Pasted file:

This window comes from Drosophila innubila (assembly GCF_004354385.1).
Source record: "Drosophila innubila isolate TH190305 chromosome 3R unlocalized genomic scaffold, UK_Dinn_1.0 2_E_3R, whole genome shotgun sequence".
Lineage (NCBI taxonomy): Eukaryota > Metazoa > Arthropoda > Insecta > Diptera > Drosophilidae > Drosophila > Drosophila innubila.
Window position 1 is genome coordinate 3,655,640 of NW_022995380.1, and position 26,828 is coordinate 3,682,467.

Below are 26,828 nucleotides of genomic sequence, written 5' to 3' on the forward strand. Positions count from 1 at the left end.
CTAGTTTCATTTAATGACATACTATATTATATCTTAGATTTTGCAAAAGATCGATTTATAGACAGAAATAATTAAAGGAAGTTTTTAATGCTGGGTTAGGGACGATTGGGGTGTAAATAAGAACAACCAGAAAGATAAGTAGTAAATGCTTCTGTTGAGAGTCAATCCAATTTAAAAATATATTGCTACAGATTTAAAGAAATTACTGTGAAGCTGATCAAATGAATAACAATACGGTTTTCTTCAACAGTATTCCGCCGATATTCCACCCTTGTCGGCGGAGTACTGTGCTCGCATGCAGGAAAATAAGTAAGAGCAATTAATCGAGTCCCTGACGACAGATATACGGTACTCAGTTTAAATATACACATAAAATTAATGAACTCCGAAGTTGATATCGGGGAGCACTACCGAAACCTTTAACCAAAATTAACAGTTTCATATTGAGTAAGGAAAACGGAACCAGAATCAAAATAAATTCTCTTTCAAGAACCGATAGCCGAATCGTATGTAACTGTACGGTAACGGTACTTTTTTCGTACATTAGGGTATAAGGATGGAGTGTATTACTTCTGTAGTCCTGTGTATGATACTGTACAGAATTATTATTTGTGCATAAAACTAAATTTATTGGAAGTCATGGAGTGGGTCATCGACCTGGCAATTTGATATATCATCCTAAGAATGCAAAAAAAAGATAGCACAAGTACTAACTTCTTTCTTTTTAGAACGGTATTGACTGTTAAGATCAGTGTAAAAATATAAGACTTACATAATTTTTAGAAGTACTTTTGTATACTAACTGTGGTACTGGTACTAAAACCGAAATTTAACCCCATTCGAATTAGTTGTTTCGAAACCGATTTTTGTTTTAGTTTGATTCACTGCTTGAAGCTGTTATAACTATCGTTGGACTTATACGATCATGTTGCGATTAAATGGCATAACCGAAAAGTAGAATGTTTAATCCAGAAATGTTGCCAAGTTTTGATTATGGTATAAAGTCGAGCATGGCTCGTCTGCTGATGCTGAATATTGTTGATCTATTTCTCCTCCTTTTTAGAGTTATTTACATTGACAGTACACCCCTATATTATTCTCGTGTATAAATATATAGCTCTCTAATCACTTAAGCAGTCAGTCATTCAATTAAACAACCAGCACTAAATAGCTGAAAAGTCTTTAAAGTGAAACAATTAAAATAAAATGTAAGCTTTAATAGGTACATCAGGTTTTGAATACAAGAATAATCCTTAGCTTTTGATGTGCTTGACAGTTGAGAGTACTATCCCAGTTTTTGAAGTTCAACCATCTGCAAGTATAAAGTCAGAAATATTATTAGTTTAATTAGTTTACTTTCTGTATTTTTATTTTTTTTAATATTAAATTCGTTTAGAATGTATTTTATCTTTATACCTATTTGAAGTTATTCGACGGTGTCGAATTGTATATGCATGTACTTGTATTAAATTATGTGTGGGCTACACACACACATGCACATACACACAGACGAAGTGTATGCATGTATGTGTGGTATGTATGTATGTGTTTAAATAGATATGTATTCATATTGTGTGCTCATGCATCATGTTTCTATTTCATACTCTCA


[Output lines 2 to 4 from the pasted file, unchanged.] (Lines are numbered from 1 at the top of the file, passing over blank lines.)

Source record: "Drosophila innubila isolate TH190305 chromosome 3R unlocalized genomic scaffold, UK_Dinn_1.0 2_E_3R, whole genome shotgun sequence".
Lineage (NCBI taxonomy): Eukaryota > Metazoa > Arthropoda > Insecta > Diptera > Drosophilidae > Drosophila > Drosophila innubila.
Window position 1 is genome coordinate 3,655,640 of NW_022995380.1, and position 26,828 is coordinate 3,682,467.